Paul Carano (1919 – 2020) was a teacher, researcher and one of the founders of the University of Guam’s Micronesian Area Research Center.

Carano was the son of John “J.P.” and Mary (Ross) Carano, pioneer residents of Krebs, Tobucksy County, Choctaw Nation, Indian Territory. At an early age, he moved to Hanford, California. He was a graduate of Stanford University and pursued other studies at California’s College of the Sequoias at Visalia California State University at Fresno and the University of New Hampshire at Durham.

Teacher at GW

In 1947, Carano came to Guam where he lived and worked for 32 years. He was brought to Guam as a teacher for George Washington High School, then located in Sinajana. He became an elementary school principal, and then an administrator in the Guam Department of Education.

He was a member of the advisory committee that brought about the establishment of what is now the University of Guam. The institution was established in 1952 as a two year teacher training school.

Author of first Guam history book

In 1964, he co-authored with Dr. Pedro Sanchez, a university textbook, “A Complete History of Guam” published by the Charles E. Tuttle Company of Vermont and Japan.

Co-founder of MARC

In 1967 he, Marjorie Driver and Emilie Johnston established, in a small College of Guam storeroom, a facility that evolved into what is now the Micronesian Area Research Center, University of Guam where he served as director for nine years.

During the course of his extensive research work on Guam and elsewhere, Carano conceived an idea whose time had come – a center for studies and research on Guam and Micronesia. Starting with materials he and a few of his colleagues had on hand, and obtaining statutory support from the Territorial Legislature and the Governor, his idea finally resulted in the establishment of the Micronesian Area Research Center at the University of Guam. A word renowned institution, MARC has the best collection of materials on Guam and Micronesia in the world. …Carano left a legacy of unequal value to this and future generations of scholars and historians interested in Guam and Micronesia.

Dr. Pedro C. Sanchez

During the 200th observance of the American Revolution, he served as joint-chairman of Guam’s American Revolution Bicentennial Commission.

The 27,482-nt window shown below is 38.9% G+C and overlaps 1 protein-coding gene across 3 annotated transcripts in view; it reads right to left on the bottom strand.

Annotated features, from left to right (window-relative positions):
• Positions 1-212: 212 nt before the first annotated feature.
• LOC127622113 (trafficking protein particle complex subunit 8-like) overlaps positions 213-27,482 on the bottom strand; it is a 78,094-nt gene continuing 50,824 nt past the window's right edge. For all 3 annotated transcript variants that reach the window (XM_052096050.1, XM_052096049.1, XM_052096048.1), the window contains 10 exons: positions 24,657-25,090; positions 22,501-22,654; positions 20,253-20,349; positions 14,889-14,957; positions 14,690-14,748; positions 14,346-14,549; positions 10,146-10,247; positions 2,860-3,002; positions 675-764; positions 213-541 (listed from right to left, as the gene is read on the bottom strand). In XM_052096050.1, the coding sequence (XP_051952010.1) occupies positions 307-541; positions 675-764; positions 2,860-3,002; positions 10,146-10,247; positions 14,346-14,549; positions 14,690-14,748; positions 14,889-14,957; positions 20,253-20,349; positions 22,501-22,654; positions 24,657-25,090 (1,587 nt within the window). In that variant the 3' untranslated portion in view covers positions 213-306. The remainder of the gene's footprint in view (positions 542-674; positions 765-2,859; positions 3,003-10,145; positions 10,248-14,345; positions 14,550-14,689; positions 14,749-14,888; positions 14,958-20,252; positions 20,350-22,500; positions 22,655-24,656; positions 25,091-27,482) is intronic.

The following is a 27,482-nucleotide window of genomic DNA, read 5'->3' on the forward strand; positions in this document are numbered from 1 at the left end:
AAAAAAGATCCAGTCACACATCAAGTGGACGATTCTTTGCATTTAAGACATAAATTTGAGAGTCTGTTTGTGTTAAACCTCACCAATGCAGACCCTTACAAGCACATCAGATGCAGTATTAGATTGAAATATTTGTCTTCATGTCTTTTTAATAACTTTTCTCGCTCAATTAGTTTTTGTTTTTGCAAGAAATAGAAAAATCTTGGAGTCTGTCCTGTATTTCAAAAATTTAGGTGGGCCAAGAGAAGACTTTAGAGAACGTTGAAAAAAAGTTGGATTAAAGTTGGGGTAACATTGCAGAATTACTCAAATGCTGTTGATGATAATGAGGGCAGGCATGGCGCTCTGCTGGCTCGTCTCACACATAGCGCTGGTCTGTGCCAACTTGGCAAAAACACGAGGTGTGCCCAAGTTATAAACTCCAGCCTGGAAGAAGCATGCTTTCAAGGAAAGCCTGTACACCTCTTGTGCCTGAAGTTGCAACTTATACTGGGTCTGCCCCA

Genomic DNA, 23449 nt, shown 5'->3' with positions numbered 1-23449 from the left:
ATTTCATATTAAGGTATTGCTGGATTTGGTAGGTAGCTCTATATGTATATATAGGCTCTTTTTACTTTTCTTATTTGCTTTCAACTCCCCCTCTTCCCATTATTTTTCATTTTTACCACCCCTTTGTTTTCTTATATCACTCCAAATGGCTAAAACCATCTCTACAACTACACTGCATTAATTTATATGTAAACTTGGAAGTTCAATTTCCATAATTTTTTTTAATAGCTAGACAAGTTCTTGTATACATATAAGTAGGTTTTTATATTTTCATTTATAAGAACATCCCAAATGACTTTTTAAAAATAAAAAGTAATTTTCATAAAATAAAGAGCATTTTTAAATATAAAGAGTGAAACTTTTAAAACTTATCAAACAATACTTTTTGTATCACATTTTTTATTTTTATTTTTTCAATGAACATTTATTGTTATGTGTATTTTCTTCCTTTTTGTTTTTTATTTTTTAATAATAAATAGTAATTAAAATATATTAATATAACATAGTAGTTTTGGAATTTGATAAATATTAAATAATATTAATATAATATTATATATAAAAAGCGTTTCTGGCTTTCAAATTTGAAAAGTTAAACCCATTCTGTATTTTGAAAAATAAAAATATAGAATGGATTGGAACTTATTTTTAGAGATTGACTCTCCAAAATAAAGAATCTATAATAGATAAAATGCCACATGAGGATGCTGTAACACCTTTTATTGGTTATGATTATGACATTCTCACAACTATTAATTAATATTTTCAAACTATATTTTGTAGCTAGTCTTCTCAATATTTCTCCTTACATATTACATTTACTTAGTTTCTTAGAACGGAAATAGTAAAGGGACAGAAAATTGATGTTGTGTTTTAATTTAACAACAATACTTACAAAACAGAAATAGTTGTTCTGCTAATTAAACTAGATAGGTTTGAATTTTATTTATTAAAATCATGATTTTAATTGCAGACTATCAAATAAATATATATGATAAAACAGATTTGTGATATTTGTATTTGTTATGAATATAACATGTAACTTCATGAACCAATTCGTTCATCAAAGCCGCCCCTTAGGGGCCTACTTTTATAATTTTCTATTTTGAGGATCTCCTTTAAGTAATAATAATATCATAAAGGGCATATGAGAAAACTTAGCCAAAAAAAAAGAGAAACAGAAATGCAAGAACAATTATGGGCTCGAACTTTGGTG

At various times, he served as a speech writer for governors and drafted bills for members of the Territorial Guam Congress.

He revived and revised an historic US Navy publication, the Guam Recorder. On occasion, he served as an instructor of select personnel of the US Air Force.

He retired as a full professor and, some years later, returned to Oklahoma. He lived on the old family farm, northeast of Krebs and later moved to McAlester.

Carano traveled extensively, both before and after retirement. He was listed in the Who’s Who in the Pacific Islands, the Dictionary of International Biography, Outstanding American Educators and Current Authors. Additionally, he was a representative of the National Trust for Historic Preservation. He was a “life” member of the Stanford University Alumni Association, held membership in the Society of Professors Emeritus and Retired Scholars and, for many years, was a member of the Pittsburg County Genealogical and Historical Society.

Carano died at the age of 100 years old 2 February 2020, at his home in McAlester, Oklahoma.

By Shannon J. Murphy

For further reading

Carano, Paul, and Pedro C. Sanchez. A Complete History of Guam. Rutland: Charles E. Tuttle, Co., 1964.

Sanchez, Pedro C., Robert G.P. Cruz, Paul B. Sauder, and Bishop Felixberto C. Flores. “A Tribute to Professor Paul Carano.” Guam Recorder 7, no. 2 (1977): 3-4.